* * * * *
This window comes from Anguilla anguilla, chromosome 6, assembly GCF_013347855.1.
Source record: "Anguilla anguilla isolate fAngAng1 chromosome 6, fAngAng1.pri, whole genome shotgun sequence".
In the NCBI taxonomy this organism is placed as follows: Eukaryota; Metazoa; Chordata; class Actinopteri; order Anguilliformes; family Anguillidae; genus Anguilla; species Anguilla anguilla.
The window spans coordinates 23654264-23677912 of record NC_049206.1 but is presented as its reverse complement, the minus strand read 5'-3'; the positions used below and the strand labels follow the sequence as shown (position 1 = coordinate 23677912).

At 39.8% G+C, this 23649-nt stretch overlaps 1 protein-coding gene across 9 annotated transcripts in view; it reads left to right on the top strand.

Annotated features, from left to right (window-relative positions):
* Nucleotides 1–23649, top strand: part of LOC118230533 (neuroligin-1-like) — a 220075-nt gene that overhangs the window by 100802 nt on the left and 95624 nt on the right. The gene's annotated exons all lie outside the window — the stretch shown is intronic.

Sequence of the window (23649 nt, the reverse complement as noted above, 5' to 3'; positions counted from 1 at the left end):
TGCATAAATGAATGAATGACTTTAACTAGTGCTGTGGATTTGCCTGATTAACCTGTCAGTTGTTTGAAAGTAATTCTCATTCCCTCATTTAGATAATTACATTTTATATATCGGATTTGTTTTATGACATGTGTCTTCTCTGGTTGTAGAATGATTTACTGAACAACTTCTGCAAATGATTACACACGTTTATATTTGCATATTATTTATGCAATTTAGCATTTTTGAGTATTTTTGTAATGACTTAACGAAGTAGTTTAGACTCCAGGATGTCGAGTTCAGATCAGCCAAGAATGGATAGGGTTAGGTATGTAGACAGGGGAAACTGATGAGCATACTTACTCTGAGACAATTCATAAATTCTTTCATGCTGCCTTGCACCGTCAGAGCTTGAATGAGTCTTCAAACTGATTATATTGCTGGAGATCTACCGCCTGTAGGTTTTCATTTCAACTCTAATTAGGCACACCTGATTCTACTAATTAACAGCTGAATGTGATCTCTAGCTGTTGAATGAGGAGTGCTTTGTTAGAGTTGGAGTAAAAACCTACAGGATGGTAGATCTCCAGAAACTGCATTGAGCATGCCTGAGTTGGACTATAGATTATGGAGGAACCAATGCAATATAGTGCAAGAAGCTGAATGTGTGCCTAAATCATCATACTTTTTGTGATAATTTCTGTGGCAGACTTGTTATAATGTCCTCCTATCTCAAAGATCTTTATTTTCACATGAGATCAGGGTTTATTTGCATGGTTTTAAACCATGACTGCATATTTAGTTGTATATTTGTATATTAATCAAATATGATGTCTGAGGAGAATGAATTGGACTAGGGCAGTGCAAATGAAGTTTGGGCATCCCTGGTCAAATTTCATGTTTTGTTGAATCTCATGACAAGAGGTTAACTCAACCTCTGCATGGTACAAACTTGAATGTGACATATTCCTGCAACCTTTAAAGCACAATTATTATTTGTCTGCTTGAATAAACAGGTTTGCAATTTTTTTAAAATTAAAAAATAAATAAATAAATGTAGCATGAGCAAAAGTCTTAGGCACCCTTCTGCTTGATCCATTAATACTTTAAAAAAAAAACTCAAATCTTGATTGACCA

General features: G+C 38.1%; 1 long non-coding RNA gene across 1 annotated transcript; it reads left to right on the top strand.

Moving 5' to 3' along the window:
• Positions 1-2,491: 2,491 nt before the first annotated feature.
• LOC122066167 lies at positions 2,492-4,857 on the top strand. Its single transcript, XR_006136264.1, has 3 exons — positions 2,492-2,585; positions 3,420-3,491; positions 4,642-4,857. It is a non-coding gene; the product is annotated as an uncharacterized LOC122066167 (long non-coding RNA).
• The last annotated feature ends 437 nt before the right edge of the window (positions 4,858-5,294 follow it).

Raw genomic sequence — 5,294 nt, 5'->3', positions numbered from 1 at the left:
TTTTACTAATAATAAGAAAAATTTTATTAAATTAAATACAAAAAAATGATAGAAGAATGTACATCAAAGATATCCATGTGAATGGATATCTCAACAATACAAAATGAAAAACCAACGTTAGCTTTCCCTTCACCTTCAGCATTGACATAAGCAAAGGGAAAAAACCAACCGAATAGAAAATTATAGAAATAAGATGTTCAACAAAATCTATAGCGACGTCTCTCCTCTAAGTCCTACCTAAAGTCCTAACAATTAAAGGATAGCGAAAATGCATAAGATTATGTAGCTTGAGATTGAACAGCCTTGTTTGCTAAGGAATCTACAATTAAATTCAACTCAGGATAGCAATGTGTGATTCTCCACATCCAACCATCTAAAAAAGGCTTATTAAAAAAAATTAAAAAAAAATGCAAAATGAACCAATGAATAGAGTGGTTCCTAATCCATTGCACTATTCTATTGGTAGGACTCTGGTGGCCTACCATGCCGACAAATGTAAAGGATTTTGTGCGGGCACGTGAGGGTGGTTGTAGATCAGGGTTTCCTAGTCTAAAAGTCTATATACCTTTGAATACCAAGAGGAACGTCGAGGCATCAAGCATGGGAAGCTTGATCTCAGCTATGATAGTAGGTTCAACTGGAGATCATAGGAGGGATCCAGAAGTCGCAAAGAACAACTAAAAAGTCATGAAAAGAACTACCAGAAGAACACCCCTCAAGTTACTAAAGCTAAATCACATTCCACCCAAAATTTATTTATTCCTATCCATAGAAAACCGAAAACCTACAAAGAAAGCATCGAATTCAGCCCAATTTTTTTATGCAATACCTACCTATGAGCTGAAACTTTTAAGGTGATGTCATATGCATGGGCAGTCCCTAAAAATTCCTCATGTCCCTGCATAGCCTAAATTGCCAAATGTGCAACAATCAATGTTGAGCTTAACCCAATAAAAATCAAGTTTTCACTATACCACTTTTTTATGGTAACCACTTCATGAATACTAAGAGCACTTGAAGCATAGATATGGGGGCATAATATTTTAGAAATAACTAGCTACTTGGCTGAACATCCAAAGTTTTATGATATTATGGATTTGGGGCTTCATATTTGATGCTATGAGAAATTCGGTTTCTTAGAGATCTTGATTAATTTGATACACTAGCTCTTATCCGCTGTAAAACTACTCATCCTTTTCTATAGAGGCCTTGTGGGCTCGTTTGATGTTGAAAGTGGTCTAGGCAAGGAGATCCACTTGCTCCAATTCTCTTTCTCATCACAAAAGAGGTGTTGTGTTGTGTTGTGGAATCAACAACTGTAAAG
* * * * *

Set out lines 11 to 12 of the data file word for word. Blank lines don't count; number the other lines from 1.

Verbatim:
Moving 5' to 3' along the window:
• Positions 1-2,491: 2,491 nt before the first annotated feature.